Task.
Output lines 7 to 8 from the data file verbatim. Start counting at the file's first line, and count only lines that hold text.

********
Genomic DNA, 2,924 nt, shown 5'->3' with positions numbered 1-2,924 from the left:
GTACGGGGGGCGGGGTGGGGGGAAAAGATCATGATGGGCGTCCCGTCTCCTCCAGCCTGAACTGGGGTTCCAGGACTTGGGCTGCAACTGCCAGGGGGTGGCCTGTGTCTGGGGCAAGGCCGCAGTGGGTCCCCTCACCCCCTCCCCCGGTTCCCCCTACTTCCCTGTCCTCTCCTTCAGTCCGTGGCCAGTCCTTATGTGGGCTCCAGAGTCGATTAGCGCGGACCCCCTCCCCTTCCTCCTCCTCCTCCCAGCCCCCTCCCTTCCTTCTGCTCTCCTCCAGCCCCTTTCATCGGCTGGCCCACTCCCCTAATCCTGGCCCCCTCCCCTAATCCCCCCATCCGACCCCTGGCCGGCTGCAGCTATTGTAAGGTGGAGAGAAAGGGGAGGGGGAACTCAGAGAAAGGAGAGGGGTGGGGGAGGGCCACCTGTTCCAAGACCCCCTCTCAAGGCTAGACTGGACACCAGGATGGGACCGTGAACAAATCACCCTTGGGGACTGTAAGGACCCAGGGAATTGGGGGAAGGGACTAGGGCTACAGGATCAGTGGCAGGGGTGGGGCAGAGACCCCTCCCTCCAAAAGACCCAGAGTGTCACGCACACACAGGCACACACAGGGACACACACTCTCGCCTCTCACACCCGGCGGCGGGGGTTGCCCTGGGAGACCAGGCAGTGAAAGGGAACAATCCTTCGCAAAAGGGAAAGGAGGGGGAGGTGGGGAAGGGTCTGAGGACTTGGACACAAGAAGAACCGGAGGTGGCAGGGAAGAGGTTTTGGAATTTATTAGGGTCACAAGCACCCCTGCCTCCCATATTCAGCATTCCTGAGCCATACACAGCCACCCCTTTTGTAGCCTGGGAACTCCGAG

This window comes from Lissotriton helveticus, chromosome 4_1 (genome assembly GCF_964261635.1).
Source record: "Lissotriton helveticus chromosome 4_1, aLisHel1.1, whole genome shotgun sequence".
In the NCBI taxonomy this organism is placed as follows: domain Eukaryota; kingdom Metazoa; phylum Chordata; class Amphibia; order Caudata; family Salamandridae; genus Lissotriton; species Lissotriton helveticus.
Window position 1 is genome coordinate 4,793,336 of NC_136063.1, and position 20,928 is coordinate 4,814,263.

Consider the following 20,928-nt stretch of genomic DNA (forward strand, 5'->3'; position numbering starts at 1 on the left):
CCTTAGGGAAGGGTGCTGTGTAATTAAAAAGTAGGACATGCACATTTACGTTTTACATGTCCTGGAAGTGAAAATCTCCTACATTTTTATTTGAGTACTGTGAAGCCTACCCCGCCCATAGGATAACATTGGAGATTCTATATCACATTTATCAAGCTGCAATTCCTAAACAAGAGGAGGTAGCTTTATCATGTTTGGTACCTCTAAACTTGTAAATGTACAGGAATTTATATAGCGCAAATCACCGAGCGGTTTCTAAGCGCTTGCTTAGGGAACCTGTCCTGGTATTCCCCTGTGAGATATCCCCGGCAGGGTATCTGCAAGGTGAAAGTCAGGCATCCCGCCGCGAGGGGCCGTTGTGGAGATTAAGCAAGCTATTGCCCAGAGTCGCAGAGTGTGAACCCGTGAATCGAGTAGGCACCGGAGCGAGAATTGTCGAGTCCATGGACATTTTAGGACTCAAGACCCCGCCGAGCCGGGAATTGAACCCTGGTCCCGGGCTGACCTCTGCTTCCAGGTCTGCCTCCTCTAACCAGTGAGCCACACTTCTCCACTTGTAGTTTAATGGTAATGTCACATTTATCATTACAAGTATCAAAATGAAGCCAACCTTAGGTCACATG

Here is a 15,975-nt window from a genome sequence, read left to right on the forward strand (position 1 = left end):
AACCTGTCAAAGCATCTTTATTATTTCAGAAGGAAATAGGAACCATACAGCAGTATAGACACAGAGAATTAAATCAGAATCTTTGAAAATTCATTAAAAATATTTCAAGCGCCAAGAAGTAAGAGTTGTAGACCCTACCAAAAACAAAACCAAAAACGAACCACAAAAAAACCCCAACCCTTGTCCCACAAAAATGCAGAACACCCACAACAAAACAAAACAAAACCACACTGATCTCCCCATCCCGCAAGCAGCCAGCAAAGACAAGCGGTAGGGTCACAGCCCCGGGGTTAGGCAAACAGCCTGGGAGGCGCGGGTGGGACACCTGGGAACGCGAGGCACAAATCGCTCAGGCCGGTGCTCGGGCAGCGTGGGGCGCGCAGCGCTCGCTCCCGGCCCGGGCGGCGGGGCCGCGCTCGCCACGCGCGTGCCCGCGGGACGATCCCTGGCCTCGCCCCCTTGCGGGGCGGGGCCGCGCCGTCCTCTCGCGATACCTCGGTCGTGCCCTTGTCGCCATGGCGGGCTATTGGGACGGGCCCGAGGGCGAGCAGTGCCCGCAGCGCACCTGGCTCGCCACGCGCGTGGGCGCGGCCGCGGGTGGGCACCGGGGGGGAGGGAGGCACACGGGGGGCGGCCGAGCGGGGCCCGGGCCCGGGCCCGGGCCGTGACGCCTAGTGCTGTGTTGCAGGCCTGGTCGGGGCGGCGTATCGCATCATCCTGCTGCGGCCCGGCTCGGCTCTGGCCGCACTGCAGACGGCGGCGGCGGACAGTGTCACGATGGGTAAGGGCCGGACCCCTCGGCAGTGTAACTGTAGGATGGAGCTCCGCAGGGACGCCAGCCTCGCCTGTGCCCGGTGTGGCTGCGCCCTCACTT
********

Consider the following 20,928-nt stretch of genomic DNA (forward strand, 5'->3'; position numbering starts at 1 on the left):
CCTTAGGGAAGGGTGCTGTGTAATTAAAAAGTAGGACATGCACATTTACGTTTTACATGTCCTGGAAGTGAAAATCTCCTACATTTTTATTTGAGTACTGTGAAGCCTACCCCGCCCATAGGATAACATTGGAGATTCTATATCACATTTATCAAGCTGCAATTCCTAAACAAGAGGAGGTAGCTTTATCATGTTTGGTACCTCTAAACTTGTAAATGTACAGGAATTTATATAGCGCAAATCACCGAGCGGTTTCTAAGCGCTTGCTTAGGGAACCTGTCCTGGTATTCCCCTGTGAGATATCCCCGGCAGGGTATCTGCAAGGTGAAAGTCAGGCATCCCGCCGCGAGGGGCCGTTGTGGAGATTAAGCAAGCTATTGCCCAGAGTCGCAGAGTGTGAACCCGTGAATCGAGTAGGCACCGGAGCGAGAATTGTCGAGTCCATGGACATTTTAGGACTCAAGACCCCGCCGAGCCGGGAATTGAACCCTGGTCCCGGGCTGACCTCTGCTTCCAGGTCTGCCTCCTCTAACCAGTGAGCCACACTTCTCCACTTGTAGTTTAATGGTAATGTCACATTTATCATTACAAGTATCAAAATGAAGCCAACCTTAGGTCACATG